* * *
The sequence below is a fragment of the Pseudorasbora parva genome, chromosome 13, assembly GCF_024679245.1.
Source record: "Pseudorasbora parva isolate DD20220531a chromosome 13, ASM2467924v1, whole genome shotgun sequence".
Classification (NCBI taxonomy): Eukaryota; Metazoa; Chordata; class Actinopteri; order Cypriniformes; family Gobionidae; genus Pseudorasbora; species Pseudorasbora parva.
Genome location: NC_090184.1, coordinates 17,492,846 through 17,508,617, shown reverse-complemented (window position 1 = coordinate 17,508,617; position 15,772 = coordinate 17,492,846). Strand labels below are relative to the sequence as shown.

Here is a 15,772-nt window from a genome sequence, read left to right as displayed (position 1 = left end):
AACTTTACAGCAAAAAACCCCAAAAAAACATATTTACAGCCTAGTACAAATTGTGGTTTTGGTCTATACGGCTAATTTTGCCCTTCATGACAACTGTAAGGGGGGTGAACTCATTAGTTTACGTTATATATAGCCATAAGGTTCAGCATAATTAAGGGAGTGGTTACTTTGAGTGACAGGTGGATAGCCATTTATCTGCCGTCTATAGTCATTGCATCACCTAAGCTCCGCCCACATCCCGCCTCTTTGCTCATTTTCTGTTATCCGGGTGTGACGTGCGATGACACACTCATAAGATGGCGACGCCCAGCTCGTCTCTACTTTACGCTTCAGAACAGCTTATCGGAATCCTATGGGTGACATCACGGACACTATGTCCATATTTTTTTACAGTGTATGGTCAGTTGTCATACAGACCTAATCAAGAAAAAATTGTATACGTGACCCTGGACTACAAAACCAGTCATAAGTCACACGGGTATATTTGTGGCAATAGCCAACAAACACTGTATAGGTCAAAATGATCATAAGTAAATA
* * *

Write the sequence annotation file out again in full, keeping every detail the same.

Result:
The sequence below is a fragment of the Pseudorasbora parva genome, chromosome 13, assembly GCF_024679245.1.
Source record: "Pseudorasbora parva isolate DD20220531a chromosome 13, ASM2467924v1, whole genome shotgun sequence".
Classification (NCBI taxonomy): Eukaryota; Metazoa; Chordata; class Actinopteri; order Cypriniformes; family Gobionidae; genus Pseudorasbora; species Pseudorasbora parva.
Genome location: NC_090184.1, coordinates 17,492,846 through 17,508,617, shown reverse-complemented (window position 1 = coordinate 17,508,617; position 15,772 = coordinate 17,492,846). Strand labels below are relative to the sequence as shown.

Here is a 15,772-nt window from a genome sequence, read left to right as displayed (position 1 = left end):
AACTTTACAGCAAAAAACCCCAAAAAAACATATTTACAGCCTAGTACAAATTGTGGTTTTGGTCTATACGGCTAATTTTGCCCTTCATGACAACTGTAAGGGGGGTGAACTCATTAGTTTACGTTATATATAGCCATAAGGTTCAGCATAATTAAGGGAGTGGTTACTTTGAGTGACAGGTGGATAGCCATTTATCTGCCGTCTATAGTCATTGCATCACCTAAGCTCCGCCCACATCCCGCCTCTTTGCTCATTTTCTGTTATCCGGGTGTGACGTGCGATGACACACTCATAAGATGGCGACGCCCAGCTCGTCTCTACTTTACGCTTCAGAACAGCTTATCGGAATCCTATGGGTGACATCACGGACACTATGTCCATATTTTTTTACAGTGTATGGTCAGTTGTCATACAGACCTAATCAAGAAAAAATTGTATACGTGACCCTGGACTACAAAACCAGTCATAAGTCACACGGGTATATTTGTGGCAATAGCCAACAAACACTGTATAGGTCAAAATGATCATAAGTAAATA